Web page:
Tuesday, September 9, 2014

Lessons from My Mom

by Mark Ahn
I don’t often want to blame my mom for my shortcomings, but she is definitely responsible for one of my addictions.

Like any genetic predisposition, it started in her own formative years. My mom grew up in the suburbs of Seoul, which, despite being South Korea’s largest city and now known as a cosmopolitan city of the world, was just an up-and-comer in the '50s and '60s. After decades of being a closed nation because of war and autocratic rule, Western culture, mostly in the form of a capitalist economy and entertainment, began trickling in. My mom remembers that the theaters were set up so that tickets assigned you to a specific seat, rather than general admission into the screening. And although there wasn’t a formalized segregation of sexes, there were definitely firm cultural ideas about what men could watch and what women could watch.

However, my mom didn’t care. She easily tired of the romantic fare her girlfriends enjoyed and instead gravitated toward historically based dramas, adventure stories, and war movies. She isn’t totally sure exactly WHY she liked these better. Maybe because she was the oldest child of my grandfather the professor, whose own tastes ran in that direction. Maybe because my mom was a little more mature than her friends, and rejected the easy appeasement of the overly sentimental. Or, as she puts it, she was didn’t like movies where she “already knew where the story was headed. So BORING.”

She loved Ben-Hur and Lawrence of Arabia. She absolutely ate up The Good, the Bad, and the Ugly. She and my dad went on their first date to watch Dr. Zhivago. My dad might have fallen asleep during intermission.
How do you fall asleep in a movie with Julie Christie?
Her favorite memory, however, involves her first experience with James Bond.

From Russia with Love was released in 1964 in Europe and the US, but a year or so later in her country, according to my mom; it was also the first Bond movie released in Korea. She had tried but failed to rally her girlfriends to watch it with her, which is a conversation I would pay to re-hear. What arguments does a teenage girl fall back on to convince other teenage girls to watch an action movie with her? Was it like Korean Mean Girls, but about movies? You cannot build a time machine fast enough so I can find out.

Anyway, she ended up having to go alone, which was slightly a problem because of the aforementioned cultural norms of what movies girls were supposed to watch (I don’t know how getting all of her girlfriends to come watch would solve this, but misery loves company or something). She solved it by waiting until the house lights went out before scampering to her seat, and leaving as soon as the credits popped up, before anyone could see. She did mention that someone was silly enough (and unoriginal enough?) to point at her as she made a hasty exit and yell “Hey, that’s a GIRL!” Ah, adolescence.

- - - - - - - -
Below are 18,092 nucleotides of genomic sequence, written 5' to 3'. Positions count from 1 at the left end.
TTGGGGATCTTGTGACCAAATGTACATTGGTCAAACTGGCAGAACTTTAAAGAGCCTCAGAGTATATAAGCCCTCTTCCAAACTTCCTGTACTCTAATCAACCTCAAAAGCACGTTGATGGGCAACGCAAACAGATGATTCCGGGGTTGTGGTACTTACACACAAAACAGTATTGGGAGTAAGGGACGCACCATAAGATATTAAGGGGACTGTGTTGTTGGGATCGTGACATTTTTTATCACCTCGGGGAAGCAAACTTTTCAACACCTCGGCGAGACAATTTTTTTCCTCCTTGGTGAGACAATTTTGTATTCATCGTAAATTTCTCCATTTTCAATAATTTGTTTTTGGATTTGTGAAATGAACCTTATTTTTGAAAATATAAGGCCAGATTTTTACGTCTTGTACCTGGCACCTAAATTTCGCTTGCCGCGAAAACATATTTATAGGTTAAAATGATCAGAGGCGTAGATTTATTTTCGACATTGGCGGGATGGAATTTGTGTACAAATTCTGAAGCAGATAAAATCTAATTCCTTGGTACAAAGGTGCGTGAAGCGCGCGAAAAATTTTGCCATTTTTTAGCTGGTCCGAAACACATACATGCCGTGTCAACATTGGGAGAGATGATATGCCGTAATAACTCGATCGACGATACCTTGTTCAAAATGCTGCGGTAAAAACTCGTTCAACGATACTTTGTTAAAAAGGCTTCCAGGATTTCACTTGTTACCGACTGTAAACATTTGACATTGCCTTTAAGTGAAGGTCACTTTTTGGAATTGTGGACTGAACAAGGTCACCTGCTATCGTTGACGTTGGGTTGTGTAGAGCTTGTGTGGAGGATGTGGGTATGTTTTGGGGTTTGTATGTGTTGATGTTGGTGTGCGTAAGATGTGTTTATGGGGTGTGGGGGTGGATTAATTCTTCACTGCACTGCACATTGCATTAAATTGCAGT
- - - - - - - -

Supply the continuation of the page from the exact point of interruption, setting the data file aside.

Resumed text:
But none of that mattered, because she fell in love with the movie. “I’d never seen anything like it before” she remembers. “The cars, Sean Connery, the explosions, the locations, it was so cool!” (She neglected to mention “the misogyny.”) She loved the movie so much that she snuck back in to watch a later show, but since it was a full house, she sat on the stairs the whole time. Considering the blatant chauvinism and the sometimes racy content, I was surprised she loved it so much, but no matter, we owned a VHS of every Bond movie growing up, and it was a special treat if the local television channel decided to play a Bond movie on Sunday night.

She and my dad always made it a point to watch everything together with me, rather than just setting me in front of the TV. When E.T. the Extraterrestrial came out in 1982, they took me to see it seven times in the theater. I had an E.T. themed birthday party, a Trapper Keeper, folders, and pencils. They took me to see Return of the Jedi, Ghostbusters, and Indiana Jones and the Temple of Doom.

But they didn’t just take me to “kids’” movies; they brought me along for all of their movies too. I remember watching Amadeus way too early in my life, and dropping a deuce in my shorts when the guy in the black costume knocked on Mozart’s door.